The reason for this judgement would be that you have an obligation towards maintaining and improving law and order although it might be inconvenient, even dangerous to you.

    Letting the person in, then out again when the coast is clear, doing nothing more about it, would be wrong from DE point of view. Keeping the person safe while seeking to find out what the situation actually is then deciding on further action would be the right thing to do.

  • Bob
    Lv 6
    1 decade ago

    Deontologocal ethics make life simple. All that is required is to follow the rules. Deontists make a list of bad things e.g. killing, lying,stealing,rudeness, wearing stripes and checks together,envy, sloth etc., and good things like kindness, happiness, honor, honesty etc. They then act good and not bad.

    For example, there is a chain saw murderer going into a restaurant after already cutting 2 people in half on the street . Should you hit him on the head with a baseball bat? Answer: NO, Violence is bad. If he asks you which restaurant has more people in it , should you tell him? Answer : YES, Lying is bad and not answering is rude, which is also bad.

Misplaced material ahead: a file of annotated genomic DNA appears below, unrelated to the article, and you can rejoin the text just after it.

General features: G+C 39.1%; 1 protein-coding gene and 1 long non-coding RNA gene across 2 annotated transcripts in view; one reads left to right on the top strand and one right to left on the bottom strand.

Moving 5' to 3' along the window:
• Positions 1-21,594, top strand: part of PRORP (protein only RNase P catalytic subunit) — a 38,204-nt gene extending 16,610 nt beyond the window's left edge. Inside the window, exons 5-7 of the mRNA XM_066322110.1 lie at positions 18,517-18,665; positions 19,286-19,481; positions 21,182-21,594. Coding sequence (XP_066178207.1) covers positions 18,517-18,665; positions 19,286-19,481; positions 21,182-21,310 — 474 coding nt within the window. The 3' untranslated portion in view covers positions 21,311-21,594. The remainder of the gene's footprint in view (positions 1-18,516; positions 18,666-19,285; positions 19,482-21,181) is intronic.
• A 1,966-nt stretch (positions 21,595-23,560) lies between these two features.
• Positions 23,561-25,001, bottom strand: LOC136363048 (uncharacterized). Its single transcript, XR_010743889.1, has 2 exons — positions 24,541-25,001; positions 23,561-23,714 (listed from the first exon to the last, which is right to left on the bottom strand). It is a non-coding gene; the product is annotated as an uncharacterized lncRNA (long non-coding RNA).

The good thing about it is a deonist will always know what is right because there is no room for subjective relativism . So, they are able to be self=righteous. although I would think that self-righteousness would be on the bad list which makes me wonder if a genuine deonist is even a possibility.

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  • 6 years ago

    what type of ethics is associated with assisted suicide?

  • Anonymous
    7 years ago

    ME i think that before doing some thing, one should ask him or her self that what if am the one what will happen?